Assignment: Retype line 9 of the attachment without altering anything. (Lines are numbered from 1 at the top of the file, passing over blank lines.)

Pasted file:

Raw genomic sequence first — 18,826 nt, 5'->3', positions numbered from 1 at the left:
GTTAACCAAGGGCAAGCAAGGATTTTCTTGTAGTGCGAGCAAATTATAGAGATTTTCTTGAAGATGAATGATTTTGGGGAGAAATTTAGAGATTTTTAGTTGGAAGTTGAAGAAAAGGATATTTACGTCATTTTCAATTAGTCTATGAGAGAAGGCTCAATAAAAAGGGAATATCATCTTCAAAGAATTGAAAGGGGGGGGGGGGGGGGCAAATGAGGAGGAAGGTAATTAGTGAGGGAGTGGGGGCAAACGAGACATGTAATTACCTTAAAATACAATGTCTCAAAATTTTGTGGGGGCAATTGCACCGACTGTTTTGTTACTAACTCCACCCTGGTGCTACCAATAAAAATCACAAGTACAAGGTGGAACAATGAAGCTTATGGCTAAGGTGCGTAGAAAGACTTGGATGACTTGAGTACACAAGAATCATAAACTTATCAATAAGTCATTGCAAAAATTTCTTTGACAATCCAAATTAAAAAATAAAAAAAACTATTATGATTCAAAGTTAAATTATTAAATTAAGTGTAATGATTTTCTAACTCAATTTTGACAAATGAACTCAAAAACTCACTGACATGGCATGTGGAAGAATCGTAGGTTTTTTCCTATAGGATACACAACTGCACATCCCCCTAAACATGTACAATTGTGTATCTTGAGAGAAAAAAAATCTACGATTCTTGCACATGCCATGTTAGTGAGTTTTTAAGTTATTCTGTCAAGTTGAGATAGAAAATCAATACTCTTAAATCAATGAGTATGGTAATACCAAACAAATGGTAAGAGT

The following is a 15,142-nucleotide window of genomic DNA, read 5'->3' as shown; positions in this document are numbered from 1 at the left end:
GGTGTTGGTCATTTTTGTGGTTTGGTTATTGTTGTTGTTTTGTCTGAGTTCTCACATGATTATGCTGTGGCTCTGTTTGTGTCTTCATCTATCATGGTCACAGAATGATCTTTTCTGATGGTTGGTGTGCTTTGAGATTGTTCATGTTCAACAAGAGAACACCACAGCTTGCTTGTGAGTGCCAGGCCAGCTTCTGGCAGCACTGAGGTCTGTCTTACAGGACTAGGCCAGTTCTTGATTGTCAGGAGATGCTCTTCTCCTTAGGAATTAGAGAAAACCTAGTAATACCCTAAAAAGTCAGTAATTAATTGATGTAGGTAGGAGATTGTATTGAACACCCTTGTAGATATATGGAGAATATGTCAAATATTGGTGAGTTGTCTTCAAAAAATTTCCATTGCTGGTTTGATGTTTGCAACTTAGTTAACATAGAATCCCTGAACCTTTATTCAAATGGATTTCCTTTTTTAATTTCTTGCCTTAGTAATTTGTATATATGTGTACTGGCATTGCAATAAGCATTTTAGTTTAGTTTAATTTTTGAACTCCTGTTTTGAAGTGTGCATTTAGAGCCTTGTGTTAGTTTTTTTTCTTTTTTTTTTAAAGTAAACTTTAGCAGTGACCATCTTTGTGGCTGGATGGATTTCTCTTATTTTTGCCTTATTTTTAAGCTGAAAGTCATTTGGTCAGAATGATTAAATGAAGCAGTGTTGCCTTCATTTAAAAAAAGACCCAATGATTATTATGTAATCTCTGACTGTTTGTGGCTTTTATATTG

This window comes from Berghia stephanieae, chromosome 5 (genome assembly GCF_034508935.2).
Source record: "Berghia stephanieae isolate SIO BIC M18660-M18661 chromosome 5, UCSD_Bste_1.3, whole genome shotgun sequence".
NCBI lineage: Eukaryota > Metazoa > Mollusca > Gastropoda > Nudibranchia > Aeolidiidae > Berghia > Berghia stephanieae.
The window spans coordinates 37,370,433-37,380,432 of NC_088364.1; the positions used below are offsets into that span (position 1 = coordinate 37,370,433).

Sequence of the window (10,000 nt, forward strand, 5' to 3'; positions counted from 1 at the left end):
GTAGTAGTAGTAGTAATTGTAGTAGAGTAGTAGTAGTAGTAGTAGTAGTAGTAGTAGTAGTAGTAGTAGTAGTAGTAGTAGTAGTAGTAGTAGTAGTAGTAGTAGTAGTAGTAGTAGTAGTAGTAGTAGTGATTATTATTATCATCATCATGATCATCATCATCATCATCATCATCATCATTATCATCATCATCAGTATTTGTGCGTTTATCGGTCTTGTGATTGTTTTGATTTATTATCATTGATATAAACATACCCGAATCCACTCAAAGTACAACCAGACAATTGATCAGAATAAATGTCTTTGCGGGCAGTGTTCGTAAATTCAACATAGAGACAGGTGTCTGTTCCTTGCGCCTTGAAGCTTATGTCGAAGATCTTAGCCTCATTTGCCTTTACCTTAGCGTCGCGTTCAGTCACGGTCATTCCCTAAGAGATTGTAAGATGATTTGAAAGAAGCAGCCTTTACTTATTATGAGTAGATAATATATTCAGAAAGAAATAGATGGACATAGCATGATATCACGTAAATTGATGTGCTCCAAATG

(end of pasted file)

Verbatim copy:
Sequence of the window (10,000 nt, forward strand, 5' to 3'; positions counted from 1 at the left end):